The number of people admitted to hospital for skin cancer has increased by 41% in just five years, new figures show.
There has been a "significant" rise in admissions for skin cancers, which are largely preventable, the British Association of Dermatologists said.
The data, which will be presented at the World Congress On Cancers Of The Skin in Edinburgh later this week, show that admissions to English hospitals for both non melanoma skin cancer and malignant melanoma rose from 87,685 in 2007 to 123,808 in 2011.
The figures, collated by researchers at Public Health England, do not include skin cancer sufferers treated as day patients.
Skin cancers are the most common form of cancer in England, with numbers of skin cancers equal to all other types of cancers combined, the British Association of Dermatologists said.
The Association blamed the rise on the rise in cheap holidays and people tanning themselves as a "fashion statement".
The study also found that the overall cost of inpatient treatment for skin cancers in 2011 was more than £95 million.
"As holidays to sunny locations become cheaper and tanned skin remains a desirable fashion statement, we have seen an inevitable increase in skin cancer incidence rates and the associated health and financial burden they place on the nation," said Association spokesman Johnathon Major.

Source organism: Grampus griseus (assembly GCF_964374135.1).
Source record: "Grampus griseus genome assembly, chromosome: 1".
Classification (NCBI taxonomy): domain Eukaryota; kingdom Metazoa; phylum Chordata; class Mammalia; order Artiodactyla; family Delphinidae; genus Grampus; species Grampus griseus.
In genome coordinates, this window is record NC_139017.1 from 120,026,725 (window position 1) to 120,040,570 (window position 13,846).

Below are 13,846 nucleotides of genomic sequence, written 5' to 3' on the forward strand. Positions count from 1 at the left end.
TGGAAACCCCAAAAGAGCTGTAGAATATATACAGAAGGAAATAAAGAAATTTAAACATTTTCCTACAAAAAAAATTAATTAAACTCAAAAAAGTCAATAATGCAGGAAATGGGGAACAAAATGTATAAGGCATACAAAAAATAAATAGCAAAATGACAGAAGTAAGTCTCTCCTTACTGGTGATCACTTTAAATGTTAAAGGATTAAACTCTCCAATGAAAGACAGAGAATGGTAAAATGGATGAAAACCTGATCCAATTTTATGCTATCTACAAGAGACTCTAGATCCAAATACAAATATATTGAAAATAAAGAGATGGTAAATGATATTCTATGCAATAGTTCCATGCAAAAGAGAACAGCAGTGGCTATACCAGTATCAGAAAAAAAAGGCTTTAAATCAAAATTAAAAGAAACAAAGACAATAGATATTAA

"Skin cancers are largely preventable and more must be done to communicate to the public the serious risks associated with unmediated sun exposure if we are to see a decline in these figures."
Julia Verne, director of the South West Knowledge And Intelligence Team at Public Health England added: "The number of procedures required to meet the demands are increasing at a significant rate.
"Surgery was required for 78% of non-melanoma skin cancers and 71.5% of melanomas. Over 16,000 skin grafts and flaps were required for the treatment of skin cancer in 2011 and the majority are on the head and neck."
Commenting on the figures, Professor Jane Maher, chief medical officer at charity Macmillan Cancer Support, said: " Today's figures are a clear warning sign that the British public are still not taking the risks of skin cancer seriously enough.
"What makes this even more alarming is that this is a largely preventable disease, yet UK skin cancer death rates are amongst some of the worst in the world.
"We all have a role to play in reducing skin cancer hospital admissions. The public need to do more to protect themselves from the dangers of the sun and all political parties must ensure that cancer remains a top health priority ahead of the next general election."